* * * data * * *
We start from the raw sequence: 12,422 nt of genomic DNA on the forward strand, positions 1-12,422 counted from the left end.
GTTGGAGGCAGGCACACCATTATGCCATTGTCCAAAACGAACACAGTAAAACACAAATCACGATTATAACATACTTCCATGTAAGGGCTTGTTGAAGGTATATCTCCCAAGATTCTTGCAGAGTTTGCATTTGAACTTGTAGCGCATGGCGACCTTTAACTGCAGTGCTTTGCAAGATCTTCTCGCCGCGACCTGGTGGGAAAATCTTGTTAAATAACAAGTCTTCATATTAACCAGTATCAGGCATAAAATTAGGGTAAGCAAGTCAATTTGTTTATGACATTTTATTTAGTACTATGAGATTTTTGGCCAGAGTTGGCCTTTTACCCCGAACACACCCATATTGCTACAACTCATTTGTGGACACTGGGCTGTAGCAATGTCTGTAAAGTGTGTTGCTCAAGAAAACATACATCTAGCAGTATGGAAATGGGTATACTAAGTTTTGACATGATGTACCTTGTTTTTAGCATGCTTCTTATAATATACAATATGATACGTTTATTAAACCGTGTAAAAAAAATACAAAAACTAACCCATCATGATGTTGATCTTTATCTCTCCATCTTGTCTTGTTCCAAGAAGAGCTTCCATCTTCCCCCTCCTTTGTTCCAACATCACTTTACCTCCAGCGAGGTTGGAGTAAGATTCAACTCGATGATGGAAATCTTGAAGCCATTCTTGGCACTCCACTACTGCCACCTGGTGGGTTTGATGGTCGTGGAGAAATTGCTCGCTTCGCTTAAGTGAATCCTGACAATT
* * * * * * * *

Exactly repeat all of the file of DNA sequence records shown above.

We start from the raw sequence: 12,422 nt of genomic DNA on the forward strand, positions 1-12,422 counted from the left end.
GTTGGAGGCAGGCACACCATTATGCCATTGTCCAAAACGAACACAGTAAAACACAAATCACGATTATAACATACTTCCATGTAAGGGCTTGTTGAAGGTATATCTCCCAAGATTCTTGCAGAGTTTGCATTTGAACTTGTAGCGCATGGCGACCTTTAACTGCAGTGCTTTGCAAGATCTTCTCGCCGCGACCTGGTGGGAAAATCTTGTTAAATAACAAGTCTTCATATTAACCAGTATCAGGCATAAAATTAGGGTAAGCAAGTCAATTTGTTTATGACATTTTATTTAGTACTATGAGATTTTTGGCCAGAGTTGGCCTTTTACCCCGAACACACCCATATTGCTACAACTCATTTGTGGACACTGGGCTGTAGCAATGTCTGTAAAGTGTGTTGCTCAAGAAAACATACATCTAGCAGTATGGAAATGGGTATACTAAGTTTTGACATGATGTACCTTGTTTTTAGCATGCTTCTTATAATATACAATATGATACGTTTATTAAACCGTGTAAAAAAAATACAAAAACTAACCCATCATGATGTTGATCTTTATCTCTCCATCTTGTCTTGTTCCAAGAAGAGCTTCCATCTTCCCCCTCCTTTGTTCCAACATCACTTTACCTCCAGCGAGGTTGGAGTAAGATTCAACTCGATGATGGAAATCTTGAAGCCATTCTTGGCACTCCACTACTGCCACCTGGTGGGTTTGATGGTCGTGGAGAAATTGCTCGCTTCGCTTAAGTGAATCCTGACAATT